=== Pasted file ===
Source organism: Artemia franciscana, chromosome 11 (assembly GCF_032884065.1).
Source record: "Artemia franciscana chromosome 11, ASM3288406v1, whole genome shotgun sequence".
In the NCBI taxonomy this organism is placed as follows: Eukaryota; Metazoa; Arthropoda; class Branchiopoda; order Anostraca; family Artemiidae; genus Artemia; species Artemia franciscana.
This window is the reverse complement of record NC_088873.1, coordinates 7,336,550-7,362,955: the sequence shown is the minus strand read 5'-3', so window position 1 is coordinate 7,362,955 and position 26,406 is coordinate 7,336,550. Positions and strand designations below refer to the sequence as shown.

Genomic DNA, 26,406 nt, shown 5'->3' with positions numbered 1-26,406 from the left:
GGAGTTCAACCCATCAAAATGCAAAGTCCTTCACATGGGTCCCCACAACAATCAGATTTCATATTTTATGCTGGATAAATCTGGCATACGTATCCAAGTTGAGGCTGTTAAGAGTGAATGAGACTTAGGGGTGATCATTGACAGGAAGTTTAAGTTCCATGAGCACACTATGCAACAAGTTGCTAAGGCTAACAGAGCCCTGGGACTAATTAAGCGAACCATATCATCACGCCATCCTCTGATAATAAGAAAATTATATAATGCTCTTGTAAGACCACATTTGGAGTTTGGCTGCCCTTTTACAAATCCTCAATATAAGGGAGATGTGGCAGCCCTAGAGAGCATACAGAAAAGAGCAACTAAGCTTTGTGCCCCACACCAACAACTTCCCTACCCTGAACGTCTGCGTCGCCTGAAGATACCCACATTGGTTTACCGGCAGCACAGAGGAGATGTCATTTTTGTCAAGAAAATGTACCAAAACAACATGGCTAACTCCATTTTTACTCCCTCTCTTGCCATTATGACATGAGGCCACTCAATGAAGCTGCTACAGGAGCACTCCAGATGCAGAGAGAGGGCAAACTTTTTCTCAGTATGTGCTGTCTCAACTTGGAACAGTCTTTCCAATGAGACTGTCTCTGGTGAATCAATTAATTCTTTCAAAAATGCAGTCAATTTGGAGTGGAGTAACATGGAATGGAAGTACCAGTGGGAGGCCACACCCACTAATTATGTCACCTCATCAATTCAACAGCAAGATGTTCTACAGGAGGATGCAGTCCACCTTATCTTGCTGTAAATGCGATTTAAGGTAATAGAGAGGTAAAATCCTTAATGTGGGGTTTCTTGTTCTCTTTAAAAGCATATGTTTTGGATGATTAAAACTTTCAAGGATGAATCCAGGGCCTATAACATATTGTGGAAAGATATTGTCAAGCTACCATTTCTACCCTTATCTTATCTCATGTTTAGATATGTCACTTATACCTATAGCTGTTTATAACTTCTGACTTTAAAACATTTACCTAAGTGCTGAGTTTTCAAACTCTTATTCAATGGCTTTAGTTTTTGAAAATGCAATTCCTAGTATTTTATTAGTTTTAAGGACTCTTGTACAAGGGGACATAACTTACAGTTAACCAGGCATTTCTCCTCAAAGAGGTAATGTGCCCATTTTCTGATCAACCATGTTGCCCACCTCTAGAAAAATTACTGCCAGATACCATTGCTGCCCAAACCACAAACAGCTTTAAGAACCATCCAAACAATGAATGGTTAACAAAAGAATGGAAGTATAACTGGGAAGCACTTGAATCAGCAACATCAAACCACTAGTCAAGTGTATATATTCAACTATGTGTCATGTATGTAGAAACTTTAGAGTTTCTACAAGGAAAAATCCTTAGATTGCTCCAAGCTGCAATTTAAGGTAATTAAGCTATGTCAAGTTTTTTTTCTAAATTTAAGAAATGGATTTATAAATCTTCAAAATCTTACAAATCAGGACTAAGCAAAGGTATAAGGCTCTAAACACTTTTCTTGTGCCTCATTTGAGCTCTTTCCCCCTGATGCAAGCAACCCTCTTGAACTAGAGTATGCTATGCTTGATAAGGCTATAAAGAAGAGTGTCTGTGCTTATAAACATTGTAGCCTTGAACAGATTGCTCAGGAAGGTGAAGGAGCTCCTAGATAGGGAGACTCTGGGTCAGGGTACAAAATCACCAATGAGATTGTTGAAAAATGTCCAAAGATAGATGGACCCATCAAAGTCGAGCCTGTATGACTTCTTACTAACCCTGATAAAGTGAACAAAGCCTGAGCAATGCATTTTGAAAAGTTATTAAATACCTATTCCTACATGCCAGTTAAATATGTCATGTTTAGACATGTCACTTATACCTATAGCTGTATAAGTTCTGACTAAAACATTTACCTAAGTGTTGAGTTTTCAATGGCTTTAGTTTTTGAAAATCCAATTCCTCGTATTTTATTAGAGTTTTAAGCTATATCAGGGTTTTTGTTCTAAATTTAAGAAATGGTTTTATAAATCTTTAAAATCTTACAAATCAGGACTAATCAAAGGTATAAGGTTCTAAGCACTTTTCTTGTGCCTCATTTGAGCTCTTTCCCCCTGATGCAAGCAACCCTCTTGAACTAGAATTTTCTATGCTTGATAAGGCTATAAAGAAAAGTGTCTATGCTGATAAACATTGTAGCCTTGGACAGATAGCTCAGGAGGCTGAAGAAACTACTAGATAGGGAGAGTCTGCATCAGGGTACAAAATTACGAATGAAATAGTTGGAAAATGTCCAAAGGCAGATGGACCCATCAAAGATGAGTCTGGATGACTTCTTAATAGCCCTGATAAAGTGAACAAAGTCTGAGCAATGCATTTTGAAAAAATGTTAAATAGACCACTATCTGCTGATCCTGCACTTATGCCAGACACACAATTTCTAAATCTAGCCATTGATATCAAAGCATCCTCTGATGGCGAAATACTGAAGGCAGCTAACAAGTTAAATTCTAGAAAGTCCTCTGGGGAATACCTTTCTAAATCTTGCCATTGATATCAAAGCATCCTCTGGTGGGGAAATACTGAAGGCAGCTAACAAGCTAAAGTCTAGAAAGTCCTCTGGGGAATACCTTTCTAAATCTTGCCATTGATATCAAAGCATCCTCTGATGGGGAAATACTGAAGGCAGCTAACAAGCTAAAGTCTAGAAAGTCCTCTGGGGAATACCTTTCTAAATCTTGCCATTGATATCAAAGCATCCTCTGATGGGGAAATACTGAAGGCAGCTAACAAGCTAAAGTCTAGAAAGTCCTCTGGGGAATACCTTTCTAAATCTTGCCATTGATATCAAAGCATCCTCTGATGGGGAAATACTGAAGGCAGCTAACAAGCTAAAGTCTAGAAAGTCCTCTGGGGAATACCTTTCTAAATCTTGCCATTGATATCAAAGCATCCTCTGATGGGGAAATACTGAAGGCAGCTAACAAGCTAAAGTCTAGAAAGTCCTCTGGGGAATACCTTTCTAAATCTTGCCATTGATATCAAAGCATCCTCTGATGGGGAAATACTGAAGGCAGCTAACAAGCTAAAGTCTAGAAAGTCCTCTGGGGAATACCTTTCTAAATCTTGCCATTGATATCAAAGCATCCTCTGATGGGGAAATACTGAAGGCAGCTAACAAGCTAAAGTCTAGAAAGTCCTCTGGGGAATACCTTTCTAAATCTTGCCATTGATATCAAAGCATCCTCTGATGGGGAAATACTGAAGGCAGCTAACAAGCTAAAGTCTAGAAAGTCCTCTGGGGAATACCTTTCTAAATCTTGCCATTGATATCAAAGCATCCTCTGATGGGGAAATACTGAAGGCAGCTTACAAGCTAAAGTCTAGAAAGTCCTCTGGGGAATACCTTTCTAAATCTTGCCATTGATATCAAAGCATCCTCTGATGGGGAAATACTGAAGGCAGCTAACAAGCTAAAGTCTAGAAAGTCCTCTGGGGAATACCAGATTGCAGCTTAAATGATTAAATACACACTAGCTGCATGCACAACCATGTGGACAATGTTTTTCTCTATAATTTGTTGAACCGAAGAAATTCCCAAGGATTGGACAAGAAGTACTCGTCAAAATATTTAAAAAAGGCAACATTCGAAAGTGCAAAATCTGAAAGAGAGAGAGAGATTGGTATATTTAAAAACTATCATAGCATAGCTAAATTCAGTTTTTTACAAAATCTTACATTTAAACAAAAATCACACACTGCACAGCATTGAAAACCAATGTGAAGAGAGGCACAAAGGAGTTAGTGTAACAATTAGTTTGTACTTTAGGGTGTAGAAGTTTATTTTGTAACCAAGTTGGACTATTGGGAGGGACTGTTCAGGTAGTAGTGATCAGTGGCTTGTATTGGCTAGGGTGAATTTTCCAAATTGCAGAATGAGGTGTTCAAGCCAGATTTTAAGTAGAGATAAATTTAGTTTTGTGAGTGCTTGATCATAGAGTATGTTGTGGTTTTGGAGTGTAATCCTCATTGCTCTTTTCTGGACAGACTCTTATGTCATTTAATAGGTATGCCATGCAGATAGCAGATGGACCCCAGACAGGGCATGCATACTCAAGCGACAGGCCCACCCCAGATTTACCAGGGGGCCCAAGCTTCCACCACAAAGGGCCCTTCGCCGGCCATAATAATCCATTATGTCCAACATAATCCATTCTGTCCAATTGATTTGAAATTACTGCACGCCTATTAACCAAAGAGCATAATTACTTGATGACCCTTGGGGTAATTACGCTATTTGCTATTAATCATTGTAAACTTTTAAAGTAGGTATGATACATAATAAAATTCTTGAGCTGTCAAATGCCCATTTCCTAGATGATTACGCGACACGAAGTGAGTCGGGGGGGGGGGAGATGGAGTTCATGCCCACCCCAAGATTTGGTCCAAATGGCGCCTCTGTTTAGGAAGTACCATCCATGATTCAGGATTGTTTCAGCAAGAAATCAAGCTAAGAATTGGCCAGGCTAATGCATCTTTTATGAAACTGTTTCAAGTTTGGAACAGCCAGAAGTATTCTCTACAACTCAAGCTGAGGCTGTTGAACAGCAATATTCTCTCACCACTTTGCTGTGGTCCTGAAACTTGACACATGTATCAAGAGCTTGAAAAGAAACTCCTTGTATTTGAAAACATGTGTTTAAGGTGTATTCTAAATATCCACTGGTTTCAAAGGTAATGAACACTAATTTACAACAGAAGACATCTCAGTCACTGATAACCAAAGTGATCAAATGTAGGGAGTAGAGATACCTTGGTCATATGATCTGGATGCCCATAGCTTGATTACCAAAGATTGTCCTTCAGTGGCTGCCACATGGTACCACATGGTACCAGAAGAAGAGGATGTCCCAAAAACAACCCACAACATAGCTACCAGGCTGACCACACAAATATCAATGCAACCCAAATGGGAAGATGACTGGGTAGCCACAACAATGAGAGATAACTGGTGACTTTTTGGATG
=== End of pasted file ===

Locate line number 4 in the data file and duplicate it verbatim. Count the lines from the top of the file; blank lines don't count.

This window is the reverse complement of record NC_088873.1, coordinates 7,336,550-7,362,955: the sequence shown is the minus strand read 5'-3', so window position 1 is coordinate 7,362,955 and position 26,406 is coordinate 7,336,550. Positions and strand designations below refer to the sequence as shown.